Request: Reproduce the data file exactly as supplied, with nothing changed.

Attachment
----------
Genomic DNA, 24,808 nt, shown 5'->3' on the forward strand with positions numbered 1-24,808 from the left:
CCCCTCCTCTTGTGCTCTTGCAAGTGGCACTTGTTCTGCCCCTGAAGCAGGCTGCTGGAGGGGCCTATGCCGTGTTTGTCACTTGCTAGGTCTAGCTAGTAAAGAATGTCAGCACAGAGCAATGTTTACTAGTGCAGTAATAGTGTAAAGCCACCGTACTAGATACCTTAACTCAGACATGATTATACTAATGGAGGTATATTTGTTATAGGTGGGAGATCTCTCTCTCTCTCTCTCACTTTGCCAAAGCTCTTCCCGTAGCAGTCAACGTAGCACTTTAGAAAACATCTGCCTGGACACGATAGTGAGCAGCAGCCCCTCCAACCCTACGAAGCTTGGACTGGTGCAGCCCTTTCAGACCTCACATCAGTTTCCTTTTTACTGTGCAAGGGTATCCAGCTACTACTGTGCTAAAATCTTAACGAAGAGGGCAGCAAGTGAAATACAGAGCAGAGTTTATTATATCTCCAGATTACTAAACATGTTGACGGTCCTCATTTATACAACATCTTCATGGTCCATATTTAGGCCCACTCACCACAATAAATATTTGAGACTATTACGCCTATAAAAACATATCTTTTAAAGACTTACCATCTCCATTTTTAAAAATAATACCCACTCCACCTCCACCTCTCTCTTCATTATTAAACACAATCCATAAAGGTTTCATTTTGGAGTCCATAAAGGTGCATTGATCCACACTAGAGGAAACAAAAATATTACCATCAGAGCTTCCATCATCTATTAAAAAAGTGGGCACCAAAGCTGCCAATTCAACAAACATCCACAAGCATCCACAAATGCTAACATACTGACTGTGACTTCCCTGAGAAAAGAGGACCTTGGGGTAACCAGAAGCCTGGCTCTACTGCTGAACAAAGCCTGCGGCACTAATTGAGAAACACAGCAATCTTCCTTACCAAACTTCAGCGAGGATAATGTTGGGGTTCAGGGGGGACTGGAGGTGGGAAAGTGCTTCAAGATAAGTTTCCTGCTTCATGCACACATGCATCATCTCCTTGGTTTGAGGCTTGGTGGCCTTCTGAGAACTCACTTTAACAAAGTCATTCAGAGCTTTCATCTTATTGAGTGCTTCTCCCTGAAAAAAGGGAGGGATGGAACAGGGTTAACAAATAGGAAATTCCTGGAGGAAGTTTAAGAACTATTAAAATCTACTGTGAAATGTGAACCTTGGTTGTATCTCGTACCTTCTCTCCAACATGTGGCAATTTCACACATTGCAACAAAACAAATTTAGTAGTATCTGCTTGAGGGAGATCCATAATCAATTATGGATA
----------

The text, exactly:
Genomic DNA, 24,808 nt, shown 5'->3' on the forward strand with positions numbered 1-24,808 from the left:
CCCCTCCTCTTGTGCTCTTGCAAGTGGCACTTGTTCTGCCCCTGAAGCAGGCTGCTGGAGGGGCCTATGCCGTGTTTGTCACTTGCTAGGTCTAGCTAGTAAAGAATGTCAGCACAGAGCAATGTTTACTAGTGCAGTAATAGTGTAAAGCCACCGTACTAGATACCTTAACTCAGACATGATTATACTAATGGAGGTATATTTGTTATAGGTGGGAGATCTCTCTCTCTCTCTCTCACTTTGCCAAAGCTCTTCCCGTAGCAGTCAACGTAGCACTTTAGAAAACATCTGCCTGGACACGATAGTGAGCAGCAGCCCCTCCAACCCTACGAAGCTTGGACTGGTGCAGCCCTTTCAGACCTCACATCAGTTTCCTTTTTACTGTGCAAGGGTATCCAGCTACTACTGTGCTAAAATCTTAACGAAGAGGGCAGCAAGTGAAATACAGAGCAGAGTTTATTATATCTCCAGATTACTAAACATGTTGACGGTCCTCATTTATACAACATCTTCATGGTCCATATTTAGGCCCACTCACCACAATAAATATTTGAGACTATTACGCCTATAAAAACATATCTTTTAAAGACTTACCATCTCCATTTTTAAAAATAATACCCACTCCACCTCCACCTCTCTCTTCATTATTAAACACAATCCATAAAGGTTTCATTTTGGAGTCCATAAAGGTGCATTGATCCACACTAGAGGAAACAAAAATATTACCATCAGAGCTTCCATCATCTATTAAAAAAGTGGGCACCAAAGCTGCCAATTCAACAAACATCCACAAGCATCCACAAATGCTAACATACTGACTGTGACTTCCCTGAGAAAAGAGGACCTTGGGGTAACCAGAAGCCTGGCTCTACTGCTGAACAAAGCCTGCGGCACTAATTGAGAAACACAGCAATCTTCCTTACCAAACTTCAGCGAGGATAATGTTGGGGTTCAGGGGGGACTGGAGGTGGGAAAGTGCTTCAAGATAAGTTTCCTGCTTCATGCACACATGCATCATCTCCTTGGTTTGAGGCTTGGTGGCCTTCTGAGAACTCACTTTAACAAAGTCATTCAGAGCTTTCATCTTATTGAGTGCTTCTCCCTGAAAAAAGGGAGGGATGGAACAGGGTTAACAAATAGGAAATTCCTGGAGGAAGTTTAAGAACTATTAAAATCTACTGTGAAATGTGAACCTTGGTTGTATCTCGTACCTTCTCTCCAACATGTGGCAATTTCACACATTGCAACAAAACAAATTTAGTAGTATCTGCTTGAGGGAGATCCATAATCAATTATGGATA